Is your agency taking full advantage of the personal insurance opportunities afforded by your commercial customer base? Few would argue that it is challenging to find quality new personal lines customers using traditional lead sources. Some agencies are bucking this trend, however, and are successfully using new methods to grow their firms.
A consultative approach that addresses the corporate risk of individual employees may afford new sources of growth for your agency. The line between the individual and business insurance sales can become blurred, particularly when a commercial customer desires one contact with its insurance brokerage. Also, agents can establish themselves as trusted counselors by tailoring some commercial products and services to meet their clients’ personal and professional needs.
Many employers will recognize that individual acts committed by their employees can lead to reputational and performance problems. If the employee becomes a defendant in a personal-injury lawsuit, it can be assumed that he or she will be distracted from the job. Group personal excess liability (GPE) insurance can help make the legal troubles less of a professional distraction.
Injuries and sickness during business travel affect an employer’s bottom line. Senior executives who travel frequently will want to know that they and their families will be treated properly if a problem occurs. Agents and brokers should consider speaking to their clients about business travel and accident insurance to help protect an individual’s personal and professional well-being.
GPE Leads to Peace of Mind
GPE Leads to Peace of Mind
GPE is the perfect solution for organizations that want to incorporate high-value benefits at a low cost into an executive benefits portfolio.
Consider the following scenarios that could result in multi-million dollar lawsuits:
- While driving to work, a senior corporate executive hits another vehicle, and the other driver sustains a neck injury
- A delivery person slips and falls and breaks his leg on the icy steps of an affluent homeowner
- A CEO donates time to a homeowners’ association board. A swimming pool installed by the association has a faulty diving board resulting in an injury to a child.
Accidents happen, and lawsuits are common in today’s litigious society. Each of these scenarios could lead to a substantial lawsuit and potential reputational damage to the employer if the incident is not properly addressed. If a high-net-worth individual is involved in an accident and then sued for an amount greater than his or her existing liability coverage, then the assets—including home, belongings, investments and future earnings—could all be at risk.
Who needs higher limits of liability coverage? Employees, family office members and affluent members of a defined group who typically have significant insurable assets and unique or highly sophisticated insurance needs could benefit from group personal excess insurance.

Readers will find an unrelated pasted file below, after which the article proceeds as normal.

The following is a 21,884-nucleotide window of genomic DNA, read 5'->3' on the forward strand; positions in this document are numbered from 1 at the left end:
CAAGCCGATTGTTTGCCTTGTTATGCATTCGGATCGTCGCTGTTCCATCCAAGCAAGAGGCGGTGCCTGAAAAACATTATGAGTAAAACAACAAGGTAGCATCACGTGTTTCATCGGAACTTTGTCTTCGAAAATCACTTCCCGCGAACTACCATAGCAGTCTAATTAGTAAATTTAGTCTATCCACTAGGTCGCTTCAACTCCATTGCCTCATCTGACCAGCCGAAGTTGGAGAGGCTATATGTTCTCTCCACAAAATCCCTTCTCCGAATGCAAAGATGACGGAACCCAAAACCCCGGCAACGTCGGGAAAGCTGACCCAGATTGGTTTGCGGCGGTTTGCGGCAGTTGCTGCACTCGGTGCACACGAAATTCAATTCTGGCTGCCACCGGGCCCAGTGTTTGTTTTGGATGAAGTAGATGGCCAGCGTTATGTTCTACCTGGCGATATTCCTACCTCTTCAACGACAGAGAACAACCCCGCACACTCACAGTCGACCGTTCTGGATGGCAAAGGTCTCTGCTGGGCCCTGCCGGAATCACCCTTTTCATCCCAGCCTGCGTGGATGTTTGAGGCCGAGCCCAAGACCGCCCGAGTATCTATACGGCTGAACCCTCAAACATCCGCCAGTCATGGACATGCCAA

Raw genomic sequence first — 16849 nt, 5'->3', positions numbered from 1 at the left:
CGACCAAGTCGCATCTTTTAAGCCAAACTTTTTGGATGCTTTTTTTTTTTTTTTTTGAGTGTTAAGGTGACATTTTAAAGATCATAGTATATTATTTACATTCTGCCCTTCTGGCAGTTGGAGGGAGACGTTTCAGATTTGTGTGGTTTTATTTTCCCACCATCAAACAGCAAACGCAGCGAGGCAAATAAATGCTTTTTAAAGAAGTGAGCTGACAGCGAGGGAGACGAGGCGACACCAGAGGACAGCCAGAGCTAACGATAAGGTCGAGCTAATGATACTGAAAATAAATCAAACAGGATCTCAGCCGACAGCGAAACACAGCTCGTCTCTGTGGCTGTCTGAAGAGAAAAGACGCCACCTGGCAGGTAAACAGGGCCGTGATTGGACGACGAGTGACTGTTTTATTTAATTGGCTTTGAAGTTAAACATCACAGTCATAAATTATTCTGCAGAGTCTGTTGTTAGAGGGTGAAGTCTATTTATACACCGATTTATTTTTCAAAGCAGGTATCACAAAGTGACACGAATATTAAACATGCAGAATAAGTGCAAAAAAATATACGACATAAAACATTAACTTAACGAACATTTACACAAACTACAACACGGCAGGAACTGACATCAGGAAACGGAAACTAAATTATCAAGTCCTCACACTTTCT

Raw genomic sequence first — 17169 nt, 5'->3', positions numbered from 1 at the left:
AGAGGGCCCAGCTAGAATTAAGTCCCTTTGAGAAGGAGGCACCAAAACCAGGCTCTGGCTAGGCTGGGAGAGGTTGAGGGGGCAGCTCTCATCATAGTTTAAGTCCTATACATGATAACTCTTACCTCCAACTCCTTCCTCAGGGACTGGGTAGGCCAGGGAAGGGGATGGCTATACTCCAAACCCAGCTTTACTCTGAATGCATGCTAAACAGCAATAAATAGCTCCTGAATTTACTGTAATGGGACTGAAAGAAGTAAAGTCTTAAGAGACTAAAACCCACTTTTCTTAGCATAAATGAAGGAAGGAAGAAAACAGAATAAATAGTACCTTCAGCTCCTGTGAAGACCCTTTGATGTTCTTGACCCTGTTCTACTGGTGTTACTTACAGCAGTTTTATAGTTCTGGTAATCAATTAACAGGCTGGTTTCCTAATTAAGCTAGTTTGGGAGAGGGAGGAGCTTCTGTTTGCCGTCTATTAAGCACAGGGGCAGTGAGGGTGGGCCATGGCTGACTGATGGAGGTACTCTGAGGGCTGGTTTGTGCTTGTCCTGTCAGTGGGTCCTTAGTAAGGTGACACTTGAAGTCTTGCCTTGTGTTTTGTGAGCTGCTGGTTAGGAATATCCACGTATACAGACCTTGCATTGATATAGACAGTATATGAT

Jonathan Crystal, executive vice president of Frank Crystal & Co., a national insurance brokerage firm headquartered in New York, said the benefits of selling GPE include solving a problem for clients and developing a relationship with commercial customers.
Crystal said the product builds a great bridge between personal and commercial lines for agencies. His brokerage firm has successfully paired GPE specialists within the brokerage with account executives serving other needs of decision-makers, such as executives responsible for purchasing directors and officers’ liability insurance and human resource buyers responsible for employee benefits programs.
Generally, the most efficient and effective way of selling GPE is partnering with commercial lines and benefits producers who have access to target accounts. Ultimately, the goal for agencies in selling GPE is to create an environment where commercial producers consider the question, "Is there an opportunity to help this client with GPE on all of their new and existing business?" When done successfully, this strategy enables agents to achieve immediate success by bringing new business in the door as well as allowing them to create a pipeline of personal lines customers for the future.
Crystal knows that tapping this pipeline isn’t easy. "Selling personal lines to GPE participants can be a real challenge," he said. "Success depends heavily on how the program is positioned within the employer-sponsor. When a personal lines review is positioned by the employer as part of the benefit, there can be real opportunities to penetrate the underlying group participants."
Accidents Will Happen
Accidents Will Happen
Business travel presents a variety of risks, especially when an employee will be visiting an unfamiliar international environment. Accidents and injuries, exposures to infectious disease, terrorism attacks, political unrest, assault and kidnapping are only a few of the risks that face traveling professionals.